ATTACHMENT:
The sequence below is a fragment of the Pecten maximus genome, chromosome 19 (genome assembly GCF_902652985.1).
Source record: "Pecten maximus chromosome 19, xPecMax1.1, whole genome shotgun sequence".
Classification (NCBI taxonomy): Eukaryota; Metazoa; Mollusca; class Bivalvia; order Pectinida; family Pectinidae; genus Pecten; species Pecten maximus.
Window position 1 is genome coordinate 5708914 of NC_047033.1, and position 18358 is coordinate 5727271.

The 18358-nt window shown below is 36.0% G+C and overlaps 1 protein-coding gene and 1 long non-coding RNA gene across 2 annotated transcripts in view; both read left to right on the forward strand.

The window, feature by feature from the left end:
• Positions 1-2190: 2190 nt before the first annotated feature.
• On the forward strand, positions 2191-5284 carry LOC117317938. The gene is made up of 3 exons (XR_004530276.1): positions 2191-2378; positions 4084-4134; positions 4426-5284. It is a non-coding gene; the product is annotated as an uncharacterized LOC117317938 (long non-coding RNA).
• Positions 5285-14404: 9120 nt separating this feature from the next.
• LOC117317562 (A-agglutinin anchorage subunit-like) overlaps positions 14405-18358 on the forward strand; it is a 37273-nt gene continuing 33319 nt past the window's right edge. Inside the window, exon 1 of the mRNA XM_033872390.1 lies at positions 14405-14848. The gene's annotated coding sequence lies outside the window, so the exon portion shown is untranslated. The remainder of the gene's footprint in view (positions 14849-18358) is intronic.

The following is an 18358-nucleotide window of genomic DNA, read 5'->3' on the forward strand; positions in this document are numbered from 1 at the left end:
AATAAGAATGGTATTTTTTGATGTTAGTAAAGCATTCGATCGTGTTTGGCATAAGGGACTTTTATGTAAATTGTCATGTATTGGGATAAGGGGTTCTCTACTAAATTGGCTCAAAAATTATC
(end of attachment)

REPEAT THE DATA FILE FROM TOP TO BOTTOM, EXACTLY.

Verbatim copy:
The sequence below is a fragment of the Pecten maximus genome, chromosome 19 (genome assembly GCF_902652985.1).
Source record: "Pecten maximus chromosome 19, xPecMax1.1, whole genome shotgun sequence".
Classification (NCBI taxonomy): Eukaryota; Metazoa; Mollusca; class Bivalvia; order Pectinida; family Pectinidae; genus Pecten; species Pecten maximus.
Window position 1 is genome coordinate 5708914 of NC_047033.1, and position 18358 is coordinate 5727271.

The 18358-nt window shown below is 36.0% G+C and overlaps 1 protein-coding gene and 1 long non-coding RNA gene across 2 annotated transcripts in view; both read left to right on the forward strand.

The window, feature by feature from the left end:
• Positions 1-2190: 2190 nt before the first annotated feature.
• On the forward strand, positions 2191-5284 carry LOC117317938. The gene is made up of 3 exons (XR_004530276.1): positions 2191-2378; positions 4084-4134; positions 4426-5284. It is a non-coding gene; the product is annotated as an uncharacterized LOC117317938 (long non-coding RNA).
• Positions 5285-14404: 9120 nt separating this feature from the next.
• LOC117317562 (A-agglutinin anchorage subunit-like) overlaps positions 14405-18358 on the forward strand; it is a 37273-nt gene continuing 33319 nt past the window's right edge. Inside the window, exon 1 of the mRNA XM_033872390.1 lies at positions 14405-14848. The gene's annotated coding sequence lies outside the window, so the exon portion shown is untranslated. The remainder of the gene's footprint in view (positions 14849-18358) is intronic.

The following is an 18358-nucleotide window of genomic DNA, read 5'->3' on the forward strand; positions in this document are numbered from 1 at the left end:
AATAAGAATGGTATTTTTTGATGTTAGTAAAGCATTCGATCGTGTTTGGCATAAGGGACTTTTATGTAAATTGTCATGTATTGGGATAAGGGGTTCTCTACTAAATTGGCTCAAAAATTATC